The strength of our farmers and our food supply chain is something we Canadians too often take for granted. Many of us are fortunately accustomed to having our grocery shelves stocked with food at some of the most affordable prices in the world.
Our food system, however, is a bit like a duck: we notice it glides serenely above the surface, but its legs are paddling like hell underneath.
Throughout the COVID-19 pandemic, farmers have overcome huge challenges to keep the system running smoothly.
While Canadians may not witness the full extent of the work that goes into keeping their grocery shelves stocked, they certainly trust and appreciate the work farmers do.
Polls consistently rank farmers as one of the most trustworthy professions in the country.
Indeed, farmers are pillars of our rural communities and drivers of our economy in Canada.
Since our Liberal Government took office, we have set an ambitious agenda to grow Canada’s agriculture sector, by providing farmers the support they need.
In a world that is experiencing more volatility – in both trade and climate – Canadian farmers are well positioned to meet the growing demand for high-quality food both at home and abroad.
This year, the agriculture sector is expected to contribute $140 billion to our country’s economy – and that number is rising. Because of our trade agreements, Canada has preferential access to two thirds of the global market, and already our food exports are up 8% compared to last year.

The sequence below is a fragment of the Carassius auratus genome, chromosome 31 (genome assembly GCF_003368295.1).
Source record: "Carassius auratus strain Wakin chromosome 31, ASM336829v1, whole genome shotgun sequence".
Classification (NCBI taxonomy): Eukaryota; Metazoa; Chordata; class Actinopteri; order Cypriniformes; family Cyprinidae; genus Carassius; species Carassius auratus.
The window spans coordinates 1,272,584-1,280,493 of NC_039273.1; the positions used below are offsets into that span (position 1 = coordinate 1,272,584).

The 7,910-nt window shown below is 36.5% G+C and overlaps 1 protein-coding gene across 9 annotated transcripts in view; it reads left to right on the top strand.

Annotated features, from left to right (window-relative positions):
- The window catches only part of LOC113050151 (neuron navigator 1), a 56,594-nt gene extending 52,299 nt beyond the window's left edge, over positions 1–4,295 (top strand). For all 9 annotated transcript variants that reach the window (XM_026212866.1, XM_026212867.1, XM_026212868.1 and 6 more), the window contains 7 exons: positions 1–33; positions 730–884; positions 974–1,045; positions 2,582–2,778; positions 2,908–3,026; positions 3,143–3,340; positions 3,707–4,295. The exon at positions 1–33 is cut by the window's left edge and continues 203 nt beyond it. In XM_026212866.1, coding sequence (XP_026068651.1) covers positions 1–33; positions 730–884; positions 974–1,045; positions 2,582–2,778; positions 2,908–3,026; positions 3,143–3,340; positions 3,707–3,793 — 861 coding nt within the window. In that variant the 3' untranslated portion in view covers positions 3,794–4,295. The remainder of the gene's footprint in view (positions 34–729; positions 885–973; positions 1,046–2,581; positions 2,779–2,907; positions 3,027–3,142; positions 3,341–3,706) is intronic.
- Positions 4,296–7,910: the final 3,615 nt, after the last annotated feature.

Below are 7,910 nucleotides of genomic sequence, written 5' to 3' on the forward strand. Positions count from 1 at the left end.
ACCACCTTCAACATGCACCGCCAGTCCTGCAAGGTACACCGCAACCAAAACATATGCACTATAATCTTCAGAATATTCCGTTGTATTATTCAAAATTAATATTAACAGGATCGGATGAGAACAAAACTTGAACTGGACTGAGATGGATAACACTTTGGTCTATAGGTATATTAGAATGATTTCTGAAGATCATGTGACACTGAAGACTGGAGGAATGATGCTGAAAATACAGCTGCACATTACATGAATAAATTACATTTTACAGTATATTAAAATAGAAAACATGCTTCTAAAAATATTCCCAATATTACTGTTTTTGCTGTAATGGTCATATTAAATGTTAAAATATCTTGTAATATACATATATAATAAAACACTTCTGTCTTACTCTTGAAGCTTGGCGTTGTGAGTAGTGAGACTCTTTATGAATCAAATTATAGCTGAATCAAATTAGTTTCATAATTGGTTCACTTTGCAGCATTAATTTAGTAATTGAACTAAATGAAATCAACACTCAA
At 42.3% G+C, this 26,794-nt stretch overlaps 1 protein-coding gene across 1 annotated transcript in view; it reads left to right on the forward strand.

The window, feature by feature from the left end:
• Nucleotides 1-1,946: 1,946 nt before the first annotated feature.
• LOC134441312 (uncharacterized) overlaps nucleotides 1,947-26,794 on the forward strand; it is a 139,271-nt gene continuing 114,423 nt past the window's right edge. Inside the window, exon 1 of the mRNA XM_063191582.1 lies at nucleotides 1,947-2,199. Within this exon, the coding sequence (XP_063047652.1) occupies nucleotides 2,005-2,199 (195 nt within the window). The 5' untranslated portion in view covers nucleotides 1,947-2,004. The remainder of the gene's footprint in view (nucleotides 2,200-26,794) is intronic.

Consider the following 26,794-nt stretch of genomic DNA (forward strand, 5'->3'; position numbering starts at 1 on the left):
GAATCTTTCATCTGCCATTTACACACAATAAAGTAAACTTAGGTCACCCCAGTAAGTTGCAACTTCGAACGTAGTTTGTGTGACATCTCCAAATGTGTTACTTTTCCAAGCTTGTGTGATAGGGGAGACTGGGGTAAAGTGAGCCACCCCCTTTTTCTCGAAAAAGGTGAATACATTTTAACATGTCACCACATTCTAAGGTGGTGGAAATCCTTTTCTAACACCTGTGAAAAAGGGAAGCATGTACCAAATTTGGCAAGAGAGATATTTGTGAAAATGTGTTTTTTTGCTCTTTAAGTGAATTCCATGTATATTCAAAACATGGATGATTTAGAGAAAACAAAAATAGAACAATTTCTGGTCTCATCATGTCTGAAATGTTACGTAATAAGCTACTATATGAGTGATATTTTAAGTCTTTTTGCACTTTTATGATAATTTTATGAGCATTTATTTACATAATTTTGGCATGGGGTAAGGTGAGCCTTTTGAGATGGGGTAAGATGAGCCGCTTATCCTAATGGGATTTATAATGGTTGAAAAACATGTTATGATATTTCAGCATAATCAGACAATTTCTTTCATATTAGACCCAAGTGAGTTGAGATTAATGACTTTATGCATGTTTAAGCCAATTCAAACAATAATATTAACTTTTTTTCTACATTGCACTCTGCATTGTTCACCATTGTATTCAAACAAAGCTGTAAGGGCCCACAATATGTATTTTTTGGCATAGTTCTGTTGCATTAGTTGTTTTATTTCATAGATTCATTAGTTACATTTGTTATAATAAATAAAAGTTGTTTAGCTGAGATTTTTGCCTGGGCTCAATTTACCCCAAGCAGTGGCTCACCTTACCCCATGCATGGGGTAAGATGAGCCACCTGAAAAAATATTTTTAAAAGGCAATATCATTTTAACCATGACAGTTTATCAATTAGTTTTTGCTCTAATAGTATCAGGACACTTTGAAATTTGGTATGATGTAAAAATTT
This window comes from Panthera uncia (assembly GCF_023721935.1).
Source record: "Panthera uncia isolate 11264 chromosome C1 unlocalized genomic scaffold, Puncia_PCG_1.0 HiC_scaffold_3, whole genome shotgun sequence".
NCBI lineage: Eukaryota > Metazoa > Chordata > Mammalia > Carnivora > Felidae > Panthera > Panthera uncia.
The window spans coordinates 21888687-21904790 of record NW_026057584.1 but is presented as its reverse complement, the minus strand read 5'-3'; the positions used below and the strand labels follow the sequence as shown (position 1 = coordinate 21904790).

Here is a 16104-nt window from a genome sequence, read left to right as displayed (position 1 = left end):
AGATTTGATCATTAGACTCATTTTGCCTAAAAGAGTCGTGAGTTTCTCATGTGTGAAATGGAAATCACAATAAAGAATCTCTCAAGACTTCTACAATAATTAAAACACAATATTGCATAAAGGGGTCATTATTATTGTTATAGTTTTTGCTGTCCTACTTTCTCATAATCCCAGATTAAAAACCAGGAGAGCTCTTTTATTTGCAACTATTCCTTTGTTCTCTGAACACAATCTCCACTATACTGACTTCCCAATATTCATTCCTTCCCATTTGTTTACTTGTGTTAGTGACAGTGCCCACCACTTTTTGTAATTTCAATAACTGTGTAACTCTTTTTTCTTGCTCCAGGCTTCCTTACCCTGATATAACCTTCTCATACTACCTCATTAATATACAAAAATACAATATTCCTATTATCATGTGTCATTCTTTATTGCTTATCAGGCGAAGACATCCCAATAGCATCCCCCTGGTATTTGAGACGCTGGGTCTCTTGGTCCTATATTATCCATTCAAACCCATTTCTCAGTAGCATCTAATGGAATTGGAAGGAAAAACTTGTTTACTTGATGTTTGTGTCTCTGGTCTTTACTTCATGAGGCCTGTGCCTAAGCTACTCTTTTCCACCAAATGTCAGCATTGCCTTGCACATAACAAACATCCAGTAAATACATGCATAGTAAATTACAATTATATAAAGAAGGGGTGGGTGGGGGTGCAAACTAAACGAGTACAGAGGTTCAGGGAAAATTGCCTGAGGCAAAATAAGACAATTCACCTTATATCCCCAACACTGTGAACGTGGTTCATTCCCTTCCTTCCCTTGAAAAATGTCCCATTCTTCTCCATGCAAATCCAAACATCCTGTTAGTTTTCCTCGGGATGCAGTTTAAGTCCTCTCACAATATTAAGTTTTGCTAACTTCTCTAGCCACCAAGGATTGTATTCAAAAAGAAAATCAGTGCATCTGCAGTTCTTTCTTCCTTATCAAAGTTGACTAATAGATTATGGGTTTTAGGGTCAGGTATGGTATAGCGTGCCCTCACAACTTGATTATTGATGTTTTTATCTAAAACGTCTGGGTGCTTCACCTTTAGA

Our ambitions hinge on supporting farmers on both sides of the equation of Canadian agriculture.
On one hand, we must support our export-oriented farm sector, like fruit, vegetable, pork, beef, and grain farmers so they have the tools they need to properly manage risk and grow their sales in markets at home and abroad. On the other hand, we must protect and support the poultry, dairy, and egg farmers who work within Canada’s supply management system.
It is not an either-or equation.
Recently, our Government made major advances for both groups of farmers.
For farmers in the export-oriented part of the sector, we are proposing to improve the key farmer income-insurance program, called AgriStability, so that it pays 50% more to farmers every year. That works out to about an extra $170M in added annual support. But to move forward with this proposal, we need the provinces to partner with us and agree to contribute their 40% share. We are hoping to achieve this soon. Improving AgriStability will plug a hole in the financial safety net that farmers need to manage the risks associated with their line of work.
For farmers under supply management, we are delivering on our promise to fully and fairly compensate them for the concessions made in trade deals with Europe and Pacific rim countries. For dairy farmers, we are delivering $1.75 billion in a condensed schedule of four years, instead of eight. For poultry and egg farmers, a sum of $691 million will go towards the innovation and market development programs that they requested. Delivering this compensation is not only fair – it will also help ensure that family farms remain strong and stable for generations to come.
In the late 1960s, the average Canadian family spent about 22 percent of its take-home income on food. Today, that number is less than ten percent, one of the lowest figures in the world.
By delivering the support farmers need to grow and succeed, we are helping farmers deliver for Canadians.
Hon. Marie-Claude Bibeau, Minister of Agriculture and Agri-Food Canada